Subscribe to news digests

News Search

Industry News

Sharp increase in records sent from CRA to US tax authorities under FATCA

Tuesday, 12 November, 2019

The number of Canadian records shared with the US tax authorities under the Foreign Account Tax Compliance Act (FATCA) has increased sharply for the 2018 tax year, Canadian national news broadcaster CBC has reported.

For the 2018 tax year, the Canada Revenue Agency (CRA) sent 900,000 records of Canadian residents to the US Internal Revenue Service (IRS), taking the overall total up to 2.6 million records since information sharing between the two countries under FATCA started in 2014.

CBC reports that the number of records shared has increased steadily year-on-year, with a sharp increase of nearly a third between 2017 and 2018. Further, it says, the CRA has now updated the number of records shared in 2017 to 700,000: originally, it reported sharing 600,000.

Such records may include names, addresses, account numbers, balances, interest and other income; however, the CRA and financial institutions do not automatically notify people when their information has been shared.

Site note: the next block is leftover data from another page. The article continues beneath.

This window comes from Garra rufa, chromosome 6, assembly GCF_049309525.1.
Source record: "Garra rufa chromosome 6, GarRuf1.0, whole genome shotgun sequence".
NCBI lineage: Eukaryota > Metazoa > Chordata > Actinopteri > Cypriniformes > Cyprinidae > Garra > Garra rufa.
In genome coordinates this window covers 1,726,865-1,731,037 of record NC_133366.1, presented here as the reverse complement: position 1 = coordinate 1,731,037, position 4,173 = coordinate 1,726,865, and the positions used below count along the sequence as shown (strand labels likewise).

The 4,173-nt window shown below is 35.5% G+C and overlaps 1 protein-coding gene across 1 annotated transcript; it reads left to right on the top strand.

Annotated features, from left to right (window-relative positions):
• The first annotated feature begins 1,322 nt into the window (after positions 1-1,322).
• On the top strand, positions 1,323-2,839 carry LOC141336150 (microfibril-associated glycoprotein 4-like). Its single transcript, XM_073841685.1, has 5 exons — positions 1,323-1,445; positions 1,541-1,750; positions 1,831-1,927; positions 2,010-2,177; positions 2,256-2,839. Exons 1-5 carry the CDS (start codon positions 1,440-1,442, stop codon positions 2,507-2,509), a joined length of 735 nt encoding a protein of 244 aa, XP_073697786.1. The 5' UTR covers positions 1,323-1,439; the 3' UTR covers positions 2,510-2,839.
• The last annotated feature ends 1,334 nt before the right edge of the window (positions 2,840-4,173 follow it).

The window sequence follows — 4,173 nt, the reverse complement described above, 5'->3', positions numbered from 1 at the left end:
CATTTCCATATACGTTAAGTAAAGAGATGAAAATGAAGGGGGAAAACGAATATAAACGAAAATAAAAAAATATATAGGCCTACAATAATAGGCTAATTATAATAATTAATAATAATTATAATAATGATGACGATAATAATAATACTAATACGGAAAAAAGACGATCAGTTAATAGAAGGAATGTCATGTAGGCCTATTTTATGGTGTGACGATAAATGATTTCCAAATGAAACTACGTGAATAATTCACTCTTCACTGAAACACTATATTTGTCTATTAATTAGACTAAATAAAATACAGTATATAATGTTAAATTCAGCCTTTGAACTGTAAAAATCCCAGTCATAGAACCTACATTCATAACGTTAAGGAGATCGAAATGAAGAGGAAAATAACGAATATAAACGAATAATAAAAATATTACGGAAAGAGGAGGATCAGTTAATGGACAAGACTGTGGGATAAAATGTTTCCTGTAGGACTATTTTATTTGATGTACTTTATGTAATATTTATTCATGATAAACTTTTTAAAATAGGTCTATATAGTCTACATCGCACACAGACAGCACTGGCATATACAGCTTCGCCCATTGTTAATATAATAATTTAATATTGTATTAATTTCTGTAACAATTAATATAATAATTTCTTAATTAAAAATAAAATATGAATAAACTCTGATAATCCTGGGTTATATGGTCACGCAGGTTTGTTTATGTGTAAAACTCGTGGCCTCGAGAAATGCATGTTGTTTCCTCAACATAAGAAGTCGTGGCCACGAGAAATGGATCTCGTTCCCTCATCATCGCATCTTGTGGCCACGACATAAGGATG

Lawyer John Richardson, co-chair of the Alliance for the Defence of Canadian Sovereignty (ADCS), said to CBC of FATCA: “There is no doubt that it is pushing a lot of people into US tax compliance. It's also pushing a lot of people, when they become aware of this, into straight renunciation of their citizenship.”

The ADCS has already challenged FATCA in the Canadian courts, arguing on behalf of two citizens that Canada's intergovernmental agreements with the US, in which it undertook to implement the provisions of FATCA against Canadian residents, are a breach of its constitution.

However, in the Federal Court of Canada Justice Anne Mactavish ruled that the agreement does not violate Canada's Charter of Rights and Freedoms.

FATCA has also been challenged by “accidental Americans” outside of Canada: the French Association of Accidental Americans appealed against the reporting requirements earlier this year, while a US-born British citizen commenced a crowdfunding campaign to challenge the Act in September.

Sources